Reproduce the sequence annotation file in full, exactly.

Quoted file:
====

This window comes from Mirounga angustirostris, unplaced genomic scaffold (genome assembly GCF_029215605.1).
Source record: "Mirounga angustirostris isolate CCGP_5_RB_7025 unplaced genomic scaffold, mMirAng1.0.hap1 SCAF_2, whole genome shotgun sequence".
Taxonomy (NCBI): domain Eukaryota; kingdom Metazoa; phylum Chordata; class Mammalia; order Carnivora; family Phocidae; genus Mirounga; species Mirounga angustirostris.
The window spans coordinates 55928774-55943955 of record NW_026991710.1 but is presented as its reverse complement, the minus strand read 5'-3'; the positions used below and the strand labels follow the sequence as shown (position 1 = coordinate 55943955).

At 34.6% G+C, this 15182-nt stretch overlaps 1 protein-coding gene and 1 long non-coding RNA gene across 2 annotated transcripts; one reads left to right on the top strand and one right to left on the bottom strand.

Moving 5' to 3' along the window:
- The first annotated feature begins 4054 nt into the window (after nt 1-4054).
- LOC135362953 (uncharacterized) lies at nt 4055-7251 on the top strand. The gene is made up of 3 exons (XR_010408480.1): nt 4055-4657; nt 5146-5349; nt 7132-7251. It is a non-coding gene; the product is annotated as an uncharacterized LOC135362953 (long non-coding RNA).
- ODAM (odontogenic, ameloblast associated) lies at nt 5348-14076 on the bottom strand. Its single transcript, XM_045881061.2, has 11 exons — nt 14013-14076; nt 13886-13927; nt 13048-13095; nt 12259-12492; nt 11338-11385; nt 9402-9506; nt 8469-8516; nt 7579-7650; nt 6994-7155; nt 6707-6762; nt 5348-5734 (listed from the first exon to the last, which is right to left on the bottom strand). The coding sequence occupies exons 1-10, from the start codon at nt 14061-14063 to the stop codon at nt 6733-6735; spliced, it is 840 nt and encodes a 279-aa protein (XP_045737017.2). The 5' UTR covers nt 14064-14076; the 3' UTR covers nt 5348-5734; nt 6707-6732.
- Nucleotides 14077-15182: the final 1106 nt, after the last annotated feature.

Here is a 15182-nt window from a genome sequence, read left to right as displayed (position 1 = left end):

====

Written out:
This window comes from Mirounga angustirostris, unplaced genomic scaffold (genome assembly GCF_029215605.1).
Source record: "Mirounga angustirostris isolate CCGP_5_RB_7025 unplaced genomic scaffold, mMirAng1.0.hap1 SCAF_2, whole genome shotgun sequence".
Taxonomy (NCBI): domain Eukaryota; kingdom Metazoa; phylum Chordata; class Mammalia; order Carnivora; family Phocidae; genus Mirounga; species Mirounga angustirostris.
The window spans coordinates 55928774-55943955 of record NW_026991710.1 but is presented as its reverse complement, the minus strand read 5'-3'; the positions used below and the strand labels follow the sequence as shown (position 1 = coordinate 55943955).

At 34.6% G+C, this 15182-nt stretch overlaps 1 protein-coding gene and 1 long non-coding RNA gene across 2 annotated transcripts; one reads left to right on the top strand and one right to left on the bottom strand.

Moving 5' to 3' along the window:
- The first annotated feature begins 4054 nt into the window (after nt 1-4054).
- LOC135362953 (uncharacterized) lies at nt 4055-7251 on the top strand. The gene is made up of 3 exons (XR_010408480.1): nt 4055-4657; nt 5146-5349; nt 7132-7251. It is a non-coding gene; the product is annotated as an uncharacterized LOC135362953 (long non-coding RNA).
- ODAM (odontogenic, ameloblast associated) lies at nt 5348-14076 on the bottom strand. Its single transcript, XM_045881061.2, has 11 exons — nt 14013-14076; nt 13886-13927; nt 13048-13095; nt 12259-12492; nt 11338-11385; nt 9402-9506; nt 8469-8516; nt 7579-7650; nt 6994-7155; nt 6707-6762; nt 5348-5734 (listed from the first exon to the last, which is right to left on the bottom strand). The coding sequence occupies exons 1-10, from the start codon at nt 14061-14063 to the stop codon at nt 6733-6735; spliced, it is 840 nt and encodes a 279-aa protein (XP_045737017.2). The 5' UTR covers nt 14064-14076; the 3' UTR covers nt 5348-5734; nt 6707-6732.
- Nucleotides 14077-15182: the final 1106 nt, after the last annotated feature.

Here is a 15182-nt window from a genome sequence, read left to right as displayed (position 1 = left end):